Originally published in Cue.
Filled with the testimony of perpetrators, victims and witnesses of the xenophobic attacks that rocked the nation in May 2008, The Line has already been nominated for five Naledi Awards. Writer and director Gina Shmukler created the piece from research for her Masters in Drama at Wits University.
Almost every line is taken verbatim from hours of interviews she recorded with 12 people directly affected by the violence. Only six of the interviewees were used in the final production.
The only person whose real name is used is photojournalist Nadine Hutton, the former pictures editor at the Mail & Guardian, whose photos are included in the set of The Line. She is portrayed by Gabi Harris, who also takes turns as Shmukler and as a translator for other interviewees.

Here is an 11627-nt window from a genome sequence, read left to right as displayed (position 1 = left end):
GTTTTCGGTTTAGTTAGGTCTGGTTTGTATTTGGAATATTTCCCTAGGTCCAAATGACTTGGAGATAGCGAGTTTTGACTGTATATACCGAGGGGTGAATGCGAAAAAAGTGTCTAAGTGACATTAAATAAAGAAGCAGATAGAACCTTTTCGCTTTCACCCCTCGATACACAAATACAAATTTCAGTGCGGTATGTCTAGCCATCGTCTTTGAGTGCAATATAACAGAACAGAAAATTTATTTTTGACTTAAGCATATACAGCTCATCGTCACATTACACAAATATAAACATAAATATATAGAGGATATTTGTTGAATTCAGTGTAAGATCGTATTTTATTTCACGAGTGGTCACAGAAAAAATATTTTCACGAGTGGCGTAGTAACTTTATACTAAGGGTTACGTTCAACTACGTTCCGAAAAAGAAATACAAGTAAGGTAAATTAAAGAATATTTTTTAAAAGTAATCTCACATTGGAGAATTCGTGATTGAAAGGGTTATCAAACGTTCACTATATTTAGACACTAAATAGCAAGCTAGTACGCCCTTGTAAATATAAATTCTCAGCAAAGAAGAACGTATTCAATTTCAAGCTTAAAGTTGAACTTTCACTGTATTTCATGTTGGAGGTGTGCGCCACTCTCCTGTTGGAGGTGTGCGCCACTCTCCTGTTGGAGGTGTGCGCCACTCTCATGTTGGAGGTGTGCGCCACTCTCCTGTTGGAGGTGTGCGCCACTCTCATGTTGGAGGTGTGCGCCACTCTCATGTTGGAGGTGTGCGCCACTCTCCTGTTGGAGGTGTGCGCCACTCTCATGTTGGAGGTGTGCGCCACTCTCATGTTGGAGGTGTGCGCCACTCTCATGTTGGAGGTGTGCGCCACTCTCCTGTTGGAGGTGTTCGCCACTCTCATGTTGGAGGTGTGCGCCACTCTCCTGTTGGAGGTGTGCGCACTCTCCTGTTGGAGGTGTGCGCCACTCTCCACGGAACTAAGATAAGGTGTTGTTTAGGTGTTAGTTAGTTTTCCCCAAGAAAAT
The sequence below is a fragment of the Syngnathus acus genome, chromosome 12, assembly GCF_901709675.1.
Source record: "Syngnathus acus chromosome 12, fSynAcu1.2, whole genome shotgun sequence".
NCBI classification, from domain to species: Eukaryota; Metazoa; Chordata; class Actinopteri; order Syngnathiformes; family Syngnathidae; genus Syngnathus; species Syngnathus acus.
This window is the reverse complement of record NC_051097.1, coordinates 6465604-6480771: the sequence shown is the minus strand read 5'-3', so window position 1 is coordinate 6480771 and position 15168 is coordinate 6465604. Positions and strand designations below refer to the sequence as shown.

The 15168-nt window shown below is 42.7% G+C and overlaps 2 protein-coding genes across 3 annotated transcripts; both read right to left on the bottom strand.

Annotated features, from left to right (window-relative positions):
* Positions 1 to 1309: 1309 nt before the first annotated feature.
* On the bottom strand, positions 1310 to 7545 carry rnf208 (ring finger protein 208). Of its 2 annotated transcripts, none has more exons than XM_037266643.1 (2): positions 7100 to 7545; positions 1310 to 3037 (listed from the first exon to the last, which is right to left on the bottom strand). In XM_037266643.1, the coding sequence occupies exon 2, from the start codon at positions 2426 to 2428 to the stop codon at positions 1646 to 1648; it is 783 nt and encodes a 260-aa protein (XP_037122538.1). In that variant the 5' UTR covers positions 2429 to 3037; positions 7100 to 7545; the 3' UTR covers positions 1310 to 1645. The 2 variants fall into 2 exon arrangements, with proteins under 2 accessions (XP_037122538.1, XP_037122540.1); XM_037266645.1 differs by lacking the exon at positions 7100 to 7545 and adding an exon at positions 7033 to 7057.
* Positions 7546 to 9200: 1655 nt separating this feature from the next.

Harris comes to the role of Hutton with a startling amount of sympathy and her portrayal is spot-on. Hutton was unable to work as a photojournalist for almost a year after photographing the xenophobic attacks. Harris exposes the audience to this trauma with honesty and sensitivity. Khutjo Green plays four characters, victims and perpetrators, bringing gravitas and vulnerability in equal measure to the roles. Green and Harris are dynamite together.
In relaying one of the defining moments of the post-apartheid era word-for-word from people directly involved in it, The Line is not without precedent. It has echoes of Jane Taylor and William Kentridge’s seminal work Ubu and the Truth Commission as well as Milo Rau’s Hate Radio, a re-enactment of the broadcasts of the Radio Télévision Libre des Mille Collines station before and during the Rwandan genocide.
The Line is chilling, terrifying and heartbreaking. It is compulsory viewing for all South Africans.